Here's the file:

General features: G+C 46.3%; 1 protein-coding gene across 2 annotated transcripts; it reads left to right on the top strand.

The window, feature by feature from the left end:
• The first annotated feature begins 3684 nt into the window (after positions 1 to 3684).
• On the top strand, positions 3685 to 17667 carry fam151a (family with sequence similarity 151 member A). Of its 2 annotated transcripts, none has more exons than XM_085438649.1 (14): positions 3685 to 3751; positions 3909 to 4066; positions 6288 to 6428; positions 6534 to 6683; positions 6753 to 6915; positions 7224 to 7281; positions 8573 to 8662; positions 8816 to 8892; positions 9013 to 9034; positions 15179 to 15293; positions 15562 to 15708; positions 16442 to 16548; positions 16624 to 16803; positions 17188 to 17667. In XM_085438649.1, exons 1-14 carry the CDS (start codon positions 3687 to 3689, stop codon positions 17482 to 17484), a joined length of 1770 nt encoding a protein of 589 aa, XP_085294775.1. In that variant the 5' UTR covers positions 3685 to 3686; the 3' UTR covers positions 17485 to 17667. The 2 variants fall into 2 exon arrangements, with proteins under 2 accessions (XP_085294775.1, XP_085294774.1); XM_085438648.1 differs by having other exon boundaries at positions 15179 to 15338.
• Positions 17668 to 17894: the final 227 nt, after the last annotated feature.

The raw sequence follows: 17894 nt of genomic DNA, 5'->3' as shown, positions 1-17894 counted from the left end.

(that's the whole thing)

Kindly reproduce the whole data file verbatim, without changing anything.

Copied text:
General features: G+C 46.3%; 1 protein-coding gene across 2 annotated transcripts; it reads left to right on the top strand.

The window, feature by feature from the left end:
• The first annotated feature begins 3684 nt into the window (after positions 1 to 3684).
• On the top strand, positions 3685 to 17667 carry fam151a (family with sequence similarity 151 member A). Of its 2 annotated transcripts, none has more exons than XM_085438649.1 (14): positions 3685 to 3751; positions 3909 to 4066; positions 6288 to 6428; positions 6534 to 6683; positions 6753 to 6915; positions 7224 to 7281; positions 8573 to 8662; positions 8816 to 8892; positions 9013 to 9034; positions 15179 to 15293; positions 15562 to 15708; positions 16442 to 16548; positions 16624 to 16803; positions 17188 to 17667. In XM_085438649.1, exons 1-14 carry the CDS (start codon positions 3687 to 3689, stop codon positions 17482 to 17484), a joined length of 1770 nt encoding a protein of 589 aa, XP_085294775.1. In that variant the 5' UTR covers positions 3685 to 3686; the 3' UTR covers positions 17485 to 17667. The 2 variants fall into 2 exon arrangements, with proteins under 2 accessions (XP_085294775.1, XP_085294774.1); XM_085438648.1 differs by having other exon boundaries at positions 15179 to 15338.
• Positions 17668 to 17894: the final 227 nt, after the last annotated feature.

The raw sequence follows: 17894 nt of genomic DNA, 5'->3' as shown, positions 1-17894 counted from the left end.